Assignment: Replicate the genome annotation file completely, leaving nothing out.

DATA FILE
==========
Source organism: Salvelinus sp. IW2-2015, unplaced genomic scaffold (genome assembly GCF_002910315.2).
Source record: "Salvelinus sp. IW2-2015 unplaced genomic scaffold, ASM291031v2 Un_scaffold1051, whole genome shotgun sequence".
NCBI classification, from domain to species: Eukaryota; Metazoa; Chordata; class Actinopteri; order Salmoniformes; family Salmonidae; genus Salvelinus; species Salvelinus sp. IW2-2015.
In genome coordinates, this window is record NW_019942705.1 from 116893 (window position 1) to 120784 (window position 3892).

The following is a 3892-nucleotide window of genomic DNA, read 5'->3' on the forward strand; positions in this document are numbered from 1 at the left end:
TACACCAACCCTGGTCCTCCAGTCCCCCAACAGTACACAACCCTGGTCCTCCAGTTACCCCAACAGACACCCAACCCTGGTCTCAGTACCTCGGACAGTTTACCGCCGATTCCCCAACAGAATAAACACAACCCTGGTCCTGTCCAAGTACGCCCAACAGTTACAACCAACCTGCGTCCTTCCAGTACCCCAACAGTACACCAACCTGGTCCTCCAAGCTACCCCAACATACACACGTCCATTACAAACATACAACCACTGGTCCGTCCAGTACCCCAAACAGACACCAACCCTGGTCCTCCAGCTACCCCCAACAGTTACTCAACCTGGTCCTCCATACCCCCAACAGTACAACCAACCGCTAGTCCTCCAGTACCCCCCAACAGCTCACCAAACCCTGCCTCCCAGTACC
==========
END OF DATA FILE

Source organism: Salvelinus sp. IW2-2015, unplaced genomic scaffold (genome assembly GCF_002910315.2).
Source record: "Salvelinus sp. IW2-2015 unplaced genomic scaffold, ASM291031v2 Un_scaffold1051, whole genome shotgun sequence".
NCBI classification, from domain to species: Eukaryota; Metazoa; Chordata; class Actinopteri; order Salmoniformes; family Salmonidae; genus Salvelinus; species Salvelinus sp. IW2-2015.
In genome coordinates, this window is record NW_019942705.1 from 116893 (window position 1) to 120784 (window position 3892).

The following is a 3892-nucleotide window of genomic DNA, read 5'->3' on the forward strand; positions in this document are numbered from 1 at the left end:
TACACCAACCCTGGTCCTCCAGTCCCCCAACAGTACACAACCCTGGTCCTCCAGTTACCCCAACAGACACCCAACCCTGGTCTCAGTACCTCGGACAGTTTACCGCCGATTCCCCAACAGAATAAACACAACCCTGGTCCTGTCCAAGTACGCCCAACAGTTACAACCAACCTGCGTCCTTCCAGTACCCCAACAGTACACCAACCTGGTCCTCCAAGCTACCCCAACATACACACGTCCATTACAAACATACAACCACTGGTCCGTCCAGTACCCCAAACAGACACCAACCCTGGTCCTCCAGCTACCCCCAACAGTTACTCAACCTGGTCCTCCATACCCCCAACAGTACAACCAACCGCTAGTCCTCCAGTACCCCCCAACAGCTCACCAAACCCTGCCTCCCAGTACC